You're not absorbing the material in the references. Your code doesn't follow the prescribed design patterns. How can we help? Is there some reason you decided to go off and do it in a totally non-standard way?
I'm talking about millis(); rollover overflowing and going back to zero after 49.7 days.
Don't you expect the 10 seconds to lapse well before 49.7 days?
When you subtract PreviousTime from CurrentTime you always get a positive answer. Even if CurrentTime is near zero because of a roll-over and PreviouTime is very large because it was just before the roll-over. The subtraction makes PreviousTime act as a small negative number which is subtracted from the small positive number to produce a larger positive number. YOU DON'T HAVE TO DO ANYTHING SPECIAL FOR MEASURING INTERVALS LESS THAN 49.7 DAYS.
The more correct terms are rolls over or overflows. An unsigned long variable (millis()) rolls over from 4,294,967,295 to 0. It starts over at 0 and counts up.
A long (signed long) data type rolls over at 2,147,483,647 to start again at -2,147,483,648 and counts up.
Thank you everyone, it seems that I need to go back and understand the core of the function. I posted my problem here too soon. I appreciate you taking the time to reply!
Well, I'm not sure about that. Most people post here before they solve a problem, not after! I think what you might have done too soon, is coding. However, it's not the core that you need to understand, it's the appropriate usage. 'millis()' itself is a really simple, obvious function. It's the design patterns that use it as an interval timer, etc., that have some subtlety and need some attention to learn. But those are not a mystery, most resources that talk about it, do exemplify the correct approach.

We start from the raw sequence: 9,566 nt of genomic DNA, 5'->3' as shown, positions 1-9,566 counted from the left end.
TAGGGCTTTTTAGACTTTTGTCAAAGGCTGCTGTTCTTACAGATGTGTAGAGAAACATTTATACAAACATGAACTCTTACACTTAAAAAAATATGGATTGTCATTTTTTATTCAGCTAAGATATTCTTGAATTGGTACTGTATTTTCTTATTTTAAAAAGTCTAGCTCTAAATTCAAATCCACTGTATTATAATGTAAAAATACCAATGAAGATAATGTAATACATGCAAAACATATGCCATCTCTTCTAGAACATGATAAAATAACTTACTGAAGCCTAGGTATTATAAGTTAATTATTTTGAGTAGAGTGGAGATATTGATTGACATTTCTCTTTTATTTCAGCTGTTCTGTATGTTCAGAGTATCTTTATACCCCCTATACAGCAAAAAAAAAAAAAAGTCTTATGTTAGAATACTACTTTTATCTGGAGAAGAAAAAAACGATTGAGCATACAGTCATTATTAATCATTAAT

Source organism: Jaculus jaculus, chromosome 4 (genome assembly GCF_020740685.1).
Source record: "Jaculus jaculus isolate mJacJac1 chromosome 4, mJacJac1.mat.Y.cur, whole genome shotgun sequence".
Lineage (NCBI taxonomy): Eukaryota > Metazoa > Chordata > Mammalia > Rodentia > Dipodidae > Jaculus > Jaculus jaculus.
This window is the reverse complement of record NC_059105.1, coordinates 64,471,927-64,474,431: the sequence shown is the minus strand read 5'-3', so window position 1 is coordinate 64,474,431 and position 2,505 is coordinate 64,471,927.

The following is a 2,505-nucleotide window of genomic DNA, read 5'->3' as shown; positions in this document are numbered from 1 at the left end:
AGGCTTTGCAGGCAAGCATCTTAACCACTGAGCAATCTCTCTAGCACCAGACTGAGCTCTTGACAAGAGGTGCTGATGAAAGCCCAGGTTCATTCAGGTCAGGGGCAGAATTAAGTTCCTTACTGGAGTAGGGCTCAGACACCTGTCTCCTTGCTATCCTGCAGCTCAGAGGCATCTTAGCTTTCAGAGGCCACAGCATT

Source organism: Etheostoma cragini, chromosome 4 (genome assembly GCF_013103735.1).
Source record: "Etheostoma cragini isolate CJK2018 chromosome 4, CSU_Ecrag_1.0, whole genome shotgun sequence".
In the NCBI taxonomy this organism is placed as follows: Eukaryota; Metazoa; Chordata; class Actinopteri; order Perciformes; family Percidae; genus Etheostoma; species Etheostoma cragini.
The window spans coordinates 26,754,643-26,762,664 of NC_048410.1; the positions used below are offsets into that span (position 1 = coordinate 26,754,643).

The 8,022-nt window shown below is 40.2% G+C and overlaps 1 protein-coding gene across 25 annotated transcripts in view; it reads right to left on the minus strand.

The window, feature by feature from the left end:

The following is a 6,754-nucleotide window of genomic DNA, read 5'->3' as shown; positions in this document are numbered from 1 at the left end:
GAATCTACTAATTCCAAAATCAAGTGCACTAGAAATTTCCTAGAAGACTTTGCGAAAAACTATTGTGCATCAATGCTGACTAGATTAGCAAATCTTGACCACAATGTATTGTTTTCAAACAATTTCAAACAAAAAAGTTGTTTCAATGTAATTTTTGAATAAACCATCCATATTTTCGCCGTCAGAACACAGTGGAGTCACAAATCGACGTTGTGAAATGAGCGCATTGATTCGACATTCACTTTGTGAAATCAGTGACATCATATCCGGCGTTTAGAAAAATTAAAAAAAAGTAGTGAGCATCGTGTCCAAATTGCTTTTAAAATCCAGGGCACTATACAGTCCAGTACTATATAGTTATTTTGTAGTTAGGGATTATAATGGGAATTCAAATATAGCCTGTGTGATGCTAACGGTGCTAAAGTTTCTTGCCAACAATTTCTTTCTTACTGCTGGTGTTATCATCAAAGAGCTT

You might also like to clarify what happens in the 10 seconds. Seems to me that everything's supposed to stop, which is not the normal behaviour during a millis()-based "non-delaying-delay". Usually, the rest of the code needs to carry on while you wait for something to happen.
Maybe in this case you would use a while() which would end after the 10s is up, and check for the button inside the while and break if it's pressed.
you shouldn't re-edit postings so strong that given answers make no more sense. correctng typos or deleting empty lines is appreciated. Correcting more should be done in a new posting. in general posting complete sketches is a good idea. So please post your complete sketch.
if variables of type unsigned long are used for millis(). the pre-programmed math how substracting a (rolled over) small value from a big value
123 - 2.123.567.789 is done in a way that even in this case the if-condition
if (currentMillis - previousMillis >= myInterval) will work in all cases.
regardless of currentMillis or previousMillis beeing a small or big number
that's the reason why in all tutorials it is used this way